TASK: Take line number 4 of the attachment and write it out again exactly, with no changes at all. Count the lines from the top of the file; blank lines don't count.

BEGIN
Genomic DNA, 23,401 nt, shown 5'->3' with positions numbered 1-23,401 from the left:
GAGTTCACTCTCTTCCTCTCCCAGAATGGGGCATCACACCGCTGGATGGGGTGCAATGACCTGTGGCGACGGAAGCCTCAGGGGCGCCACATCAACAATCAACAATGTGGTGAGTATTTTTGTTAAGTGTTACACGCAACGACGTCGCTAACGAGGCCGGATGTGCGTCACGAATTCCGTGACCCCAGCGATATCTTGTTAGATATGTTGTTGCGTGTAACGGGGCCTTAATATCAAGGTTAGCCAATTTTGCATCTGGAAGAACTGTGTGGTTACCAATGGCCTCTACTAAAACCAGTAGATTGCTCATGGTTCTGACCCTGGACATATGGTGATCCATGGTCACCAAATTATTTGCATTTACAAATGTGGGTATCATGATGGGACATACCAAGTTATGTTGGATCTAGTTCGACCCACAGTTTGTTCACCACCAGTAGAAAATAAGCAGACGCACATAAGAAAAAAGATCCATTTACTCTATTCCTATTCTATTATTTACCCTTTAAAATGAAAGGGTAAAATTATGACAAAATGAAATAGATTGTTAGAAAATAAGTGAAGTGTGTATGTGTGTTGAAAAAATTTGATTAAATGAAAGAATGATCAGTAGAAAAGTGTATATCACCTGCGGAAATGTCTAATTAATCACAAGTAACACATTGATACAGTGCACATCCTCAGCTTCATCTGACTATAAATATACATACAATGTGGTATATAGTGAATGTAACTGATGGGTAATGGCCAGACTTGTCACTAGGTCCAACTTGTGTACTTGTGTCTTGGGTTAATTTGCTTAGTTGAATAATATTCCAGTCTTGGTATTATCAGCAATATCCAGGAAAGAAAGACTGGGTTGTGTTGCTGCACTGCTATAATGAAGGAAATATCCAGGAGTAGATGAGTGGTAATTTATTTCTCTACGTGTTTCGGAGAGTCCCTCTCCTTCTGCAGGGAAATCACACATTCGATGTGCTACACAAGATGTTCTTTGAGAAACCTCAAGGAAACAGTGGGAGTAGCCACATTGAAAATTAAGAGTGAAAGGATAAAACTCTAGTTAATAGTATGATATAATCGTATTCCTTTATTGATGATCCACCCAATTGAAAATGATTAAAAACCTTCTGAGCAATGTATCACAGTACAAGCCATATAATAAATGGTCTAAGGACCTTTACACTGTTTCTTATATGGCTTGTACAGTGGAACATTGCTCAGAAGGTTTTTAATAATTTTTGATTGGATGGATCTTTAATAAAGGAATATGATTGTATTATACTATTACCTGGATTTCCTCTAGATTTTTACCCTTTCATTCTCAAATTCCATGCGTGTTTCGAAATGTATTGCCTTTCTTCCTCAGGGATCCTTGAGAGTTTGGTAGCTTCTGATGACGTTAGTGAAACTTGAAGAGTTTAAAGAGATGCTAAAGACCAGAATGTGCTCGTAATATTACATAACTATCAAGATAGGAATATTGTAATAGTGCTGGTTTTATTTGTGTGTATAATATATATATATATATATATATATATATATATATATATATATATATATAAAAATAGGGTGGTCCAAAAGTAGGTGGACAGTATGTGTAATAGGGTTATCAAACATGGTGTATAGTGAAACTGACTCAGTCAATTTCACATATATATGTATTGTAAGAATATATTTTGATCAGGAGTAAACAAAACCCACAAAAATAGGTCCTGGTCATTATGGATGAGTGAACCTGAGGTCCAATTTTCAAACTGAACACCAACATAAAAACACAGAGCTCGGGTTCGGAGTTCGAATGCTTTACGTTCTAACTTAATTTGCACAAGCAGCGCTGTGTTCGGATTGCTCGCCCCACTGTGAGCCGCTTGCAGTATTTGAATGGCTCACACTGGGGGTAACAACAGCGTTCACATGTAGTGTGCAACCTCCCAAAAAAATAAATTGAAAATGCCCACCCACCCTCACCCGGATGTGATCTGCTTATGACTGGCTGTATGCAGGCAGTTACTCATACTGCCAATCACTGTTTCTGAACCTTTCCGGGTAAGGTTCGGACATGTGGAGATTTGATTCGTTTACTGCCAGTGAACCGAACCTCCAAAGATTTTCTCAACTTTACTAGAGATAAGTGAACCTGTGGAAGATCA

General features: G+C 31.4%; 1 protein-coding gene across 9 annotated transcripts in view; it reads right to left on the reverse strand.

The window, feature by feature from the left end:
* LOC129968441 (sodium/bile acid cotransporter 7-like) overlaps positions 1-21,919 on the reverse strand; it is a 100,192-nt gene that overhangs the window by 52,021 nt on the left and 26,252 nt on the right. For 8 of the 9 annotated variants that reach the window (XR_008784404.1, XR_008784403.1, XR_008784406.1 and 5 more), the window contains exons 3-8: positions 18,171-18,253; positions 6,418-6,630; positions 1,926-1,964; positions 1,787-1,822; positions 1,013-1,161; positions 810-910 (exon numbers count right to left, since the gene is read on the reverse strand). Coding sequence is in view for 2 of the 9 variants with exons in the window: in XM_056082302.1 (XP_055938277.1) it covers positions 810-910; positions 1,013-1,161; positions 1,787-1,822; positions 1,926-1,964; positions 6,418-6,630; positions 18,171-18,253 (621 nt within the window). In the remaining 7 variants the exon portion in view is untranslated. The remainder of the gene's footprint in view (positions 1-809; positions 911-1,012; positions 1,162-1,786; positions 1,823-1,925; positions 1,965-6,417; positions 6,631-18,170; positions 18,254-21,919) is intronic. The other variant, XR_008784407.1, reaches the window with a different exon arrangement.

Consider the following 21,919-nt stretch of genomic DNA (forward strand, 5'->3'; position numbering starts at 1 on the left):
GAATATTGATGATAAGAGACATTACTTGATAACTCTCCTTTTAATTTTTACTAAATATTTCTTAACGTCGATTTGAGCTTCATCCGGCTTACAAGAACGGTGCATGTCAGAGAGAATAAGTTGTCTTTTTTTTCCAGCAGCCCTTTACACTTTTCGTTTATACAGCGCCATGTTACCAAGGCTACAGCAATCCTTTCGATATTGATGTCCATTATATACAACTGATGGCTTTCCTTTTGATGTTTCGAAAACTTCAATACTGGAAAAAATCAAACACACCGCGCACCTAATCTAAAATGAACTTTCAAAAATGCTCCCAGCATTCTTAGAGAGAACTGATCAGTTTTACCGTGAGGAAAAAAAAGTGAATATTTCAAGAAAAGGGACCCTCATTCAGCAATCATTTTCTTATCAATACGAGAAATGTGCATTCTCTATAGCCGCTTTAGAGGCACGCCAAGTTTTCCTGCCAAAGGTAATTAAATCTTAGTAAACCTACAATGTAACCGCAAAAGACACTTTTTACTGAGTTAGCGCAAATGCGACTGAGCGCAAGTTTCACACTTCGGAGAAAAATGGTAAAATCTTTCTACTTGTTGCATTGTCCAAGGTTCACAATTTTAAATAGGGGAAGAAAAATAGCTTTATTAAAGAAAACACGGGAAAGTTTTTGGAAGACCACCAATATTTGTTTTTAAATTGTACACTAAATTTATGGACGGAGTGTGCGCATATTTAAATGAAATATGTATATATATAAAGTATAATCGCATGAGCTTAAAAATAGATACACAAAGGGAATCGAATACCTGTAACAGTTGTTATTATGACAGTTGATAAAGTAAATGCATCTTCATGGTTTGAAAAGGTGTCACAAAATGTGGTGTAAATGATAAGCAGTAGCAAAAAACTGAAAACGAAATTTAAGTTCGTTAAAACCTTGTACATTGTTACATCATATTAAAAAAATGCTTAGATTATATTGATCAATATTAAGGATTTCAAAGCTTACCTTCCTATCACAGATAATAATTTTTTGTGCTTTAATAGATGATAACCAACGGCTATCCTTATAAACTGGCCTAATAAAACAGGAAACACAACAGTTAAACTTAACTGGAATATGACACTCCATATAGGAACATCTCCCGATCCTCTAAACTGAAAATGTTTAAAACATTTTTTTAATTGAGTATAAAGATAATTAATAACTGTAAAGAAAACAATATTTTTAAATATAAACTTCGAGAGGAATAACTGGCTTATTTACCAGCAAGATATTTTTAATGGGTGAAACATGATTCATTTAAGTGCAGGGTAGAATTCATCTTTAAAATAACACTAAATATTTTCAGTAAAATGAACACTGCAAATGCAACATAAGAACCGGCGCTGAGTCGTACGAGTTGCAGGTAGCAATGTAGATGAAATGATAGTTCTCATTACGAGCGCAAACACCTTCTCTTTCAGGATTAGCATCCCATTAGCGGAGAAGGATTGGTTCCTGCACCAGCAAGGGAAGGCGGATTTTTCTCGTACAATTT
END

The window, feature by feature from the left end: